About the novel
On July 2, 1937, nearing the end of a flight around the world, aviation pioneers Amelia Earhart and Fred Noonan disappeared over the Pacific. Despite a massive search, they were never found. Their fate remains a mystery to this day.
Earhart's last generally accepted radio message put her on course that likely would have brought her close to Nikumaroro - then called Gardner Island - a tiny, uninhabited atoll in the Phoenix Islands.
In early 1939, British authorities in the Gilbert and Ellice Islands Colony launched the Phoenix Islands Settlement Scheme, and began to clear Gardner Island for coconut planting. In early 1940, the colonists found thirteen human bones near the island's southeast end, along with a sextant box, a Benedictine bottle, some corks, and parts of a woman's shoe.
In Thirteen Bones, author Tom King imagines the discovery and its aftermath through the eyes of the discoverers.
Thirteen Bones is fiction, incorporating facts uncovered by The International Group for Historic Aircraft Recovery - TIGHAR - during twenty years of investigation into Earhart's and Noonan's disappearance. It includes the flurry of telegrams that went between Settlement Scheme Administrator Gerald B. Gallagher and his superiors in Fiji, reporting the discovery and deciding what to do about it. It proposes a geopolitical reason that the British authorities did not report the discovery to the Americans - even though the bones were suspected to be Earhart's.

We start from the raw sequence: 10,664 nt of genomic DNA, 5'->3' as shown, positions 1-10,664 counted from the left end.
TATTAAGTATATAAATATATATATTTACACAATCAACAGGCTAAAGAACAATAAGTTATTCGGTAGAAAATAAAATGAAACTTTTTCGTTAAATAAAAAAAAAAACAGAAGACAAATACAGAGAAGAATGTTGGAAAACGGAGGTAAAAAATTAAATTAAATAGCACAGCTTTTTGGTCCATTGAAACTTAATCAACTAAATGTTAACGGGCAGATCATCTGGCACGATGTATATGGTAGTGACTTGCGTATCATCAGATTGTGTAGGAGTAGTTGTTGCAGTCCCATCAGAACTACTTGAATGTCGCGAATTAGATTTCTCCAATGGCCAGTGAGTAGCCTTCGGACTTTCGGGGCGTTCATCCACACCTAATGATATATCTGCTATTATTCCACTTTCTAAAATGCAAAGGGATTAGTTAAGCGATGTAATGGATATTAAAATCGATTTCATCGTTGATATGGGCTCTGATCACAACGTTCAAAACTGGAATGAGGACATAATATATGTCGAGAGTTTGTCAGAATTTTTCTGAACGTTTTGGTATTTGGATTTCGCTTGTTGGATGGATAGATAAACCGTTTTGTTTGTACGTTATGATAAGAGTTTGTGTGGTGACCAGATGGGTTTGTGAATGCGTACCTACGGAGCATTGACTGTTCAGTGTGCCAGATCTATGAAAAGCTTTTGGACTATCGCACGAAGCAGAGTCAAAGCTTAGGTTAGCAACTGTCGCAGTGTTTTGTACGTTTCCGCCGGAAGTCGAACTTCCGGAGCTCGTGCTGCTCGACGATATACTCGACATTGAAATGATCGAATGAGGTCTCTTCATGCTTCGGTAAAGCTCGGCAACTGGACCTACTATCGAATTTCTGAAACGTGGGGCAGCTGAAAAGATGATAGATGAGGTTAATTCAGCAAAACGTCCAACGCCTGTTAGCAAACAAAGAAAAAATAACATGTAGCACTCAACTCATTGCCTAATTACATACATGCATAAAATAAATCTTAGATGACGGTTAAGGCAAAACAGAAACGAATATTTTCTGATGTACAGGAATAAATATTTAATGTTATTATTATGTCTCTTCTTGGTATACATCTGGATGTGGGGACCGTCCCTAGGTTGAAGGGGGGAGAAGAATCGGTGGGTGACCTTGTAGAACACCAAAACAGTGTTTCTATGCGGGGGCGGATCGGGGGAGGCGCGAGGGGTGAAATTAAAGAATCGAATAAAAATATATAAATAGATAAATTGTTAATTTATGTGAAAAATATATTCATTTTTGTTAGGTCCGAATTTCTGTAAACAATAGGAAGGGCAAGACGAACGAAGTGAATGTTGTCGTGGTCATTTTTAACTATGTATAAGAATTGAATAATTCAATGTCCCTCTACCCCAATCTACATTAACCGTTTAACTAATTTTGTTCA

Woven around the tale of the bones, Thirteen Bones tells the story of the Nikumaroro colony, its tragic hero Gallagher, and its adventurous Tunguru (I-Kiribati) and Tuvaluan colonists. The Phoenix Islands Settlement Scheme (whose acronym its creators cherished) was one of the last expansions of the British Empire. It was created as the world spiraled into war, and it died as Great Britain struggled to adapt to post-war realities.
Nikumaroro is a tiny island, and its people had limited contact with the outside world - a world that Thirteen Bones' protagonist, Keaki, dreams about and struggles to understand. But that world imposed itself on the island's small community in many ways - not least, perhaps, by making Nikumaroro the place where Amelia Earhart left her bones.